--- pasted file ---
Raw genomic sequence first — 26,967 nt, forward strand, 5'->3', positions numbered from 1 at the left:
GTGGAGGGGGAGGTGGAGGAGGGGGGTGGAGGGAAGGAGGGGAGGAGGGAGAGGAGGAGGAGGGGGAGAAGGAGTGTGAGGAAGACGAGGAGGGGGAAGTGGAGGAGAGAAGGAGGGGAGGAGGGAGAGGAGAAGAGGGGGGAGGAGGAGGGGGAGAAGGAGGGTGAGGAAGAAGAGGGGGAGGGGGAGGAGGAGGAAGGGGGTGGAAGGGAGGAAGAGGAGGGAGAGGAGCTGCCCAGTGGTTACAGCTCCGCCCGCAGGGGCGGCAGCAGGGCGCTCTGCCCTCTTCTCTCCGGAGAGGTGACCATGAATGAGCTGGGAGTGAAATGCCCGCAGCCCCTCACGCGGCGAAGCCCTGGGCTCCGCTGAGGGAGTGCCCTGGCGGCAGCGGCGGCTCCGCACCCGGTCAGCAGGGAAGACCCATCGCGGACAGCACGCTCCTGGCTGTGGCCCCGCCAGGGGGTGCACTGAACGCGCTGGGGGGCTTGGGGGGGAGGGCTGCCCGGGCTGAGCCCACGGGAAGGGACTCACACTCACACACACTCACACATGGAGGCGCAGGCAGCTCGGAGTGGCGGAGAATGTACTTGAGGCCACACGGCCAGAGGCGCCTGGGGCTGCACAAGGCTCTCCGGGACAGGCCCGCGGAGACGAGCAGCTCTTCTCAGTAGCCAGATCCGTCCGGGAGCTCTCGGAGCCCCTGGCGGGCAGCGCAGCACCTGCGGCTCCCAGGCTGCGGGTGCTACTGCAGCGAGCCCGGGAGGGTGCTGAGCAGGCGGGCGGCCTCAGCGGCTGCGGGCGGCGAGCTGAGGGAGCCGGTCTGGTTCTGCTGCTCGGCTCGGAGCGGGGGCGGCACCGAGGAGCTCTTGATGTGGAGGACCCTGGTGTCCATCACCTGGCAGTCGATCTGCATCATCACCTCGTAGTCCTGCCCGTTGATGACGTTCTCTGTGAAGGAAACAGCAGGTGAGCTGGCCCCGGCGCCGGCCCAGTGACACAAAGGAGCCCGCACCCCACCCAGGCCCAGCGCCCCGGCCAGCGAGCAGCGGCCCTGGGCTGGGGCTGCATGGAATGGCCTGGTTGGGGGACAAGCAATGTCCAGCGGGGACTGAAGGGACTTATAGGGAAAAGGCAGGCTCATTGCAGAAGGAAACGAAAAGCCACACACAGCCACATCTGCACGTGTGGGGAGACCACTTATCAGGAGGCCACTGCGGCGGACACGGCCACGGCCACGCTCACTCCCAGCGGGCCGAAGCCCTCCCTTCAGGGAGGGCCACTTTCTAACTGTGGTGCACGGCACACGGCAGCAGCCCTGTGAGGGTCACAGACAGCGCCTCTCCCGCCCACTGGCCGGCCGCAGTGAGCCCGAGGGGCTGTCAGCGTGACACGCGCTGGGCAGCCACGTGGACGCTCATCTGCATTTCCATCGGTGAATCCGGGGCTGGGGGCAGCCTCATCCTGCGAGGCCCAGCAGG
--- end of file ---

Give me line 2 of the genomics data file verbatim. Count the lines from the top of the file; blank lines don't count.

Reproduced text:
GTGGAGGGGGAGGTGGAGGAGGGGGGTGGAGGGAAGGAGGGGAGGAGGGAGAGGAGGAGGAGGGGGAGAAGGAGTGTGAGGAAGACGAGGAGGGGGAAGTGGAGGAGAGAAGGAGGGGAGGAGGGAGAGGAGAAGAGGGGGGAGGAGGAGGGGGAGAAGGAGGGTGAGGAAGAAGAGGGGGAGGGGGAGGAGGAGGAAGGGGGTGGAAGGGAGGAAGAGGAGGGAGAGGAGCTGCCCAGTGGTTACAGCTCCGCCCGCAGGGGCGGCAGCAGGGCGCTCTGCCCTCTTCTCTCCGGAGAGGTGACCATGAATGAGCTGGGAGTGAAATGCCCGCAGCCCCTCACGCGGCGAAGCCCTGGGCTCCGCTGAGGGAGTGCCCTGGCGGCAGCGGCGGCTCCGCACCCGGTCAGCAGGGAAGACCCATCGCGGACAGCACGCTCCTGGCTGTGGCCCCGCCAGGGGGTGCACTGAACGCGCTGGGGGGCTTGGGGGGGAGGGCTGCCCGGGCTGAGCCCACGGGAAGGGACTCACACTCACACACACTCACACATGGAGGCGCAGGCAGCTCGGAGTGGCGGAGAATGTACTTGAGGCCACACGGCCAGAGGCGCCTGGGGCTGCACAAGGCTCTCCGGGACAGGCCCGCGGAGACGAGCAGCTCTTCTCAGTAGCCAGATCCGTCCGGGAGCTCTCGGAGCCCCTGGCGGGCAGCGCAGCACCTGCGGCTCCCAGGCTGCGGGTGCTACTGCAGCGAGCCCGGGAGGGTGCTGAGCAGGCGGGCGGCCTCAGCGGCTGCGGGCGGCGAGCTGAGGGAGCCGGTCTGGTTCTGCTGCTCGGCTCGGAGCGGGGGCGGCACCGAGGAGCTCTTGATGTGGAGGACCCTGGTGTCCATCACCTGGCAGTCGATCTGCATCATCACCTCGTAGTCCTGCCCGTTGATGACGTTCTCTGTGAAGGAAACAGCAGGTGAGCTGGCCCCGGCGCCGGCCCAGTGACACAAAGGAGCCCGCACCCCACCCAGGCCCAGCGCCCCGGCCAGCGAGCAGCGGCCCTGGGCTGGGGCTGCATGGAATGGCCTGGTTGGGGGACAAGCAATGTCCAGCGGGGACTGAAGGGACTTATAGGGAAAAGGCAGGCTCATTGCAGAAGGAAACGAAAAGCCACACACAGCCACATCTGCACGTGTGGGGAGACCACTTATCAGGAGGCCACTGCGGCGGACACGGCCACGGCCACGCTCACTCCCAGCGGGCCGAAGCCCTCCCTTCAGGGAGGGCCACTTTCTAACTGTGGTGCACGGCACACGGCAGCAGCCCTGTGAGGGTCACAGACAGCGCCTCTCCCGCCCACTGGCCGGCCGCAGTGAGCCCGAGGGGCTGTCAGCGTGACACGCGCTGGGCAGCCACGTGGACGCTCATCTGCATTTCCATCGGTGAATCCGGGGCTGGGGGCAGCCTCATCCTGCGAGGCCCAGCAGG